Writing again


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And now, the post.

I’m starting seeds indoors this year. Pictured are 2 kinds of pumpkins, pickling cucumbers, 2 kinds of zinnias, and native sunflowers that might or might not be absurdly tall and might or might not be perennials. (sources disagree)

Strong sprouts have germinated in all categories! I’m right chuffed about that, I admit. I don’t usually bother starting seeds indoors. I garden for fun, and the fun-to-work ratio of seed-starting isn’t optimal. From a strict cost/benefit analysis, it sucks.

Anyone who says otherwise is selling something or has an agenda–and lots of people do say so. (this might be turning into a little rant…)

Every year in late winter I get really annoyed with gardening websites that breezily assure readers starting plants from seed is easy and cheap and all Real Gardeners ™ should do it!

There are loads of helpful tips and handy affiliate links to The Perfect Products You Need For Success, but there’s a critical difference between a thing being intrinsically easy and being easy IF you have money, time & energy enough to spend on it.

I swear someone wants to make people hate gardening or something. My aggravation with chipper “Anyone can grow plants from seed! So Easy” declarations is right up there with my loathing for the cabal responsible for sizing women’s clothing and my annoyance with recipes that insist onions can be carmelized in 5 minutes.


If you’ve ever tried to grow plants from seed, carefully following the instructions from the package and/or online and/or from green-thumbed friends only to see your seeds:

  • never sprout
  • sprout but grow leggy & weak & then shrivel up
  • grow great for a couple of weeks, then wilt away
  • thrive until the night gray fungus eats them alive

I am here to tell you that you didn’t fail. You were operating on bad information.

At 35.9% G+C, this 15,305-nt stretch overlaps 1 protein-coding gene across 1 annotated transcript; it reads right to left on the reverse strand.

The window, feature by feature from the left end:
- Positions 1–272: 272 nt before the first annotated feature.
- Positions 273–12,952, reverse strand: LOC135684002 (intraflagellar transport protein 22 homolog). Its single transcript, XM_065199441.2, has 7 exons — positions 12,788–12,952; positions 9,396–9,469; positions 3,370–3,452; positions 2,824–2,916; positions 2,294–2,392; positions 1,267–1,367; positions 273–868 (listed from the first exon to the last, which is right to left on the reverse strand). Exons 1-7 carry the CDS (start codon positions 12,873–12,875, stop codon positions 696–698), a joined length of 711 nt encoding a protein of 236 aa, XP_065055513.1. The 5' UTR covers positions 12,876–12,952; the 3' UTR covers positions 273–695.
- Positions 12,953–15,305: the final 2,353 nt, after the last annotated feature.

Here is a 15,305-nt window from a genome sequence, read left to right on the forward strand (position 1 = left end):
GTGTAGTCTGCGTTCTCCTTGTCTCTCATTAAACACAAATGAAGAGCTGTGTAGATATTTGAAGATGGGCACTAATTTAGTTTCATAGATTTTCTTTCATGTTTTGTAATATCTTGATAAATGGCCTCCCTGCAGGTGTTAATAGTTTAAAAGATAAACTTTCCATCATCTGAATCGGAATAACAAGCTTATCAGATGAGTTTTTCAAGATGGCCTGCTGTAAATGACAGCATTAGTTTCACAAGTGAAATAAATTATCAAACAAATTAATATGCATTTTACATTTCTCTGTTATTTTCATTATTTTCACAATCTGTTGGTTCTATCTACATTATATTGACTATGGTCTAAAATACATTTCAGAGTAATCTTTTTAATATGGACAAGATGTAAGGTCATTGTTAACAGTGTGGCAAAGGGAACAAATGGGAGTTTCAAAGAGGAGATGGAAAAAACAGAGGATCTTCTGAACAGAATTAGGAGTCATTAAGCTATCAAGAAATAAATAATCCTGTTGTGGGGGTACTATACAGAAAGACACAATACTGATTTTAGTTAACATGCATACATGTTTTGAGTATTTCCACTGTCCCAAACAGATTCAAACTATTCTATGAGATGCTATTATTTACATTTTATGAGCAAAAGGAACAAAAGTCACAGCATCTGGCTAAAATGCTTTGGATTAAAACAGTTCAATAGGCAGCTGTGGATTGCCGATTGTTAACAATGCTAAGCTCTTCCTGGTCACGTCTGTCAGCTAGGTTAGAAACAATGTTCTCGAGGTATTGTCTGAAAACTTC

To successfully transform seeds into transplantable plantlings, you need:

  • a location with the exact balance of heat & humidity to germinate seeds & keep tender sprouts happy. And that balance changes constantly as things grow!


  • clean growing medium (usually soil, right?) completely free of that many insects & fungus species that love to munch on seeds & baby plants


  • adequate light in that location to sustain plant growth in late winter


  • the mental focus and time to monitor your plantlings daily and adjust water, light, heat and warmth as they grow. Yes, DAILY.

That’s a lot. Even if you can afford the materials to make the conditions happen, you still have to put in time. (“Only a few minutes a day!” those Internet Garden Experts will assure you, and that’s true, but it’s also One More Chore which can quickly become One Chore Too Far. )

If you forget or don’t have the time one day across the 4-6 WEEKS it akes to get sprouts ready to plant, you quickly learn that seedlings, like any babies of any kind, do not handle neglect well.

Starting seeds is a satisfying and educational project if you do have time & space, and some seeds are MUCH easier than others. (hello, 2nd, 3rd & 4th graders with your bean plants, I see you) All that said, I’d still like to see the world stop treating it as a gatekeeping Gardener’s Rite Of Passage.

Unless you’re into obscure heirloom varieties, or simply want to try it and see what happens, (HELLO IT ME) there’s every good reason to leave seeds in the hands of those who have greenhouses & get paid to tend them.

Yes, in case you’re wondering, I do want to buy a little greenhouse. For next year.

My seedlings make me happy. That’s the only reason to bother with seeds.

That’s all I’m saying.

By K. M. Herkes

Author, gardener, and cat wrangler.